Has it already been almost two weeks since I posted that poem? Well, we went again this Sunday and I brought my camera but there were no photo ops, what with the crying kids, beleaguered mother, and dad who skied back to the car so he could come pick us up. I’m not really sure why it was different this time. We did see a moose and a coyote again, the sun sank behind the poplars casting it’s predictable melted-butter glow, and we made a crackling fire in the same shack, but it wasn’t nearly as poetic as last time. We even took along the brand new binoculars the girls had purchased with their own money, to heighten the experience. (On Saturday, Stan found out his daughters were planning to order more fairy books from Scholastic and promptly took them binocular shopping instead.) But they didn’t do us much good. In fact, the girls mostly fought over them, that is, when they weren’t falling over them. (By the way, face planting with binoculars fills the lenses with snow and makes it increasingly hard to focus.) There’s probably a lesson in here somewhere, like write the poems when you live them because you never know when the next one will happen. Even if you ski the same trail…
Yesterday, what started as a perfectly civilized dinner turned into a seminar on bodily noises. Belching headlined the event; it’s a good party trick if you can do it on command. Next was the vomit imitation contest, keep your cheeks relaxed and shake vigorously for the right chunky tone. And finally, farting with your hand in your armpit. I looked around my table–at the half-eaten bowlfuls of hamburger soup, Stan’s toque perched on his head (it might come off before June, then again, it might not), the cloudy dishwasher-stained glasses, Belen’s hair falling around her face and sweeping her food, Susanna hopping around the table because she has to pee but doesn’t want to miss out on the action–and thought this is good. This is beautiful.
Normally, I might not be so touched my slip-shod table and all those rich, wet-sounding vibrations, but that morning I’d just read an article on Eden, a film depicting sex-traffing in the US. Based on the true story of Chong Kim*, the film tells the story of girls who are preyed on by young men pretending to be their boyfriends. Once the girls are captured by their “boyfriends” they are taken to warehouses filled with other teenagers, like themselves, and treated as slaves for years.
The piece provokes three different responses. The first is agony; a sort of unspoken prayer. The second is more self-centered. It’s a wave of relief that nothing this bad has ever happened to me or anyone I know. And the third is a resolution to love better; to love all the little people in my classes at school, especially the ones that drive me mad. To love my own daughters hard enough they never forget where they belong, and lightly enough they don’t want an escape. To love all the people I have the opportunity to touch. Literally. Because every one of those women lured in, and the men who leave them sore and beaten, were once little children, too. They had teachers and mothers and neighbours and uncles and coaches. And what could those teachers and mothers and neighbours, and all the rest, have done differently? Perhaps nothing. Greed, addiction, and lust are mighty animals I don’t pretend to understand or know how to tame, but maybe binocular-shopping trips with daddies, teachers who who see gifts instead of disabilities and failures, and neighbours who care, don’t hurt. I won’t be busting down a warehouse any time soon, but I can take a child’s hand in mine and tell him why I think he’s got something special to share with the rest of us. And, on the off-chance I happen to be especially aware, I could even pray for that child, because holding hands and compliments aren’t always enough.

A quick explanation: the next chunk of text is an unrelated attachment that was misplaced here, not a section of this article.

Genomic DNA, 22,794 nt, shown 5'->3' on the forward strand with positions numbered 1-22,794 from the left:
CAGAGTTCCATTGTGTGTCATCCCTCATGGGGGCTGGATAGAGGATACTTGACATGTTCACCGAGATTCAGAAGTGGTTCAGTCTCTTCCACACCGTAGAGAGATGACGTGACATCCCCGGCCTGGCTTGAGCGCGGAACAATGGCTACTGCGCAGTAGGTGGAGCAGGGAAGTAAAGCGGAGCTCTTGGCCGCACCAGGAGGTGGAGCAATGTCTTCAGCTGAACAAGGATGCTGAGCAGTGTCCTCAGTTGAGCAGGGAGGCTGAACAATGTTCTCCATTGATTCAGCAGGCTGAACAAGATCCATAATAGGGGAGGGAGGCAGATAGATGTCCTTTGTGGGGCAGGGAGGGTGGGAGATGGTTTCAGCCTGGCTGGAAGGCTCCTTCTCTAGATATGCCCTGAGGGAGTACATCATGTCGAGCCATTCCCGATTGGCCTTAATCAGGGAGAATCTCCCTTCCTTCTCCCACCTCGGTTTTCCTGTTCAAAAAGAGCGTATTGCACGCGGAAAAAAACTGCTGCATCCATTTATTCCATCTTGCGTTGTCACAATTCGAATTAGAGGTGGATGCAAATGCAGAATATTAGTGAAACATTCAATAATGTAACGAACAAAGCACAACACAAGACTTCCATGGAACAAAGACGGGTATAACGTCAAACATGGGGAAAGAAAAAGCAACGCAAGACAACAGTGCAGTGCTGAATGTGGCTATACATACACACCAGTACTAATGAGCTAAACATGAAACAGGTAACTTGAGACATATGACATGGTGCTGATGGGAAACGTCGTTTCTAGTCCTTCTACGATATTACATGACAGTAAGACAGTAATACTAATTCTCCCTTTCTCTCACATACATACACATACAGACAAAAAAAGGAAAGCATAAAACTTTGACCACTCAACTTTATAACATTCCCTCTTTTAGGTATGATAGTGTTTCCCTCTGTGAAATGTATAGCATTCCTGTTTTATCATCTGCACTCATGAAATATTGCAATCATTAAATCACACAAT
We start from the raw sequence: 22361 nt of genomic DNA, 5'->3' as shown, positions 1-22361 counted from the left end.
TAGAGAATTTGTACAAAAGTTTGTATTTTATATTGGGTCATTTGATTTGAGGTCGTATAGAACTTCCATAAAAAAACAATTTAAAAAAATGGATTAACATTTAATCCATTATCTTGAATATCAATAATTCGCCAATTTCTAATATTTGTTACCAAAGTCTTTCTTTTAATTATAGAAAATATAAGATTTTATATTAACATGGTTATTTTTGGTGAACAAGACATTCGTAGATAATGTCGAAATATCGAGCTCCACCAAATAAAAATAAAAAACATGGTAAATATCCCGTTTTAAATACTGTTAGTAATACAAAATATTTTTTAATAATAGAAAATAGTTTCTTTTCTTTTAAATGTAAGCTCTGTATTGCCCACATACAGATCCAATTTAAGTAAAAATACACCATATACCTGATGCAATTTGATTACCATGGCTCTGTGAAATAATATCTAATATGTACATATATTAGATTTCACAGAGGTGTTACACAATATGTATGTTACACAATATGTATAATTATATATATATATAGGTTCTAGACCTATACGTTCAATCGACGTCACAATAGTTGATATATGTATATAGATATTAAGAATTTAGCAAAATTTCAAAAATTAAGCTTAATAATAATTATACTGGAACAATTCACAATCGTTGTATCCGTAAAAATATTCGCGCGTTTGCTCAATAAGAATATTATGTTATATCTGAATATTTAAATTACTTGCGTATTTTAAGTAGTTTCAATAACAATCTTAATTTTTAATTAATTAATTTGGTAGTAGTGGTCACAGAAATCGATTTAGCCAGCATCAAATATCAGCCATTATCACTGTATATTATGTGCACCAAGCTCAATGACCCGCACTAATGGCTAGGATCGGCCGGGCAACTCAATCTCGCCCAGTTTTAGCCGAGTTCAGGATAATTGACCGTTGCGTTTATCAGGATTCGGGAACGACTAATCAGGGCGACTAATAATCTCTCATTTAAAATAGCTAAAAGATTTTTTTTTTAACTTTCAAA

When, in the middle of all that farting and burping and gurgling, my mind wanders and I breathe out a sad sigh, Belén takes her hand out of her armpit and asks, “What’s wrong, Mommy?”
I tell them about what I’d read in the morning, leaving out sexual references but leaving in the part about girls getting trapped by chivalrous suitors. Both Stan and I turn grim and remind our daughters they have to be careful about where they meet people and who they can trust.
“Should I meet my boyfriend in a cross-country ski shack?” Susanna asks seriously.
“Excellent idea,” adds Stan.
Isn’t life terrible–in the broadest sense, including formidable greatness and extreme terror? How it can be so sad and poignant and ordinary and heartbreaking and average and lovely all at the same time? Like how baking raspberry pies and playing with dollies and DIY haircuts fall under DAILY LIFE, when that same category also includes women in chains with ice packs between their legs?
Live the poems when you can,
*Read another interview with Chong Kim here.
PS. Thanks, Abra, for the link.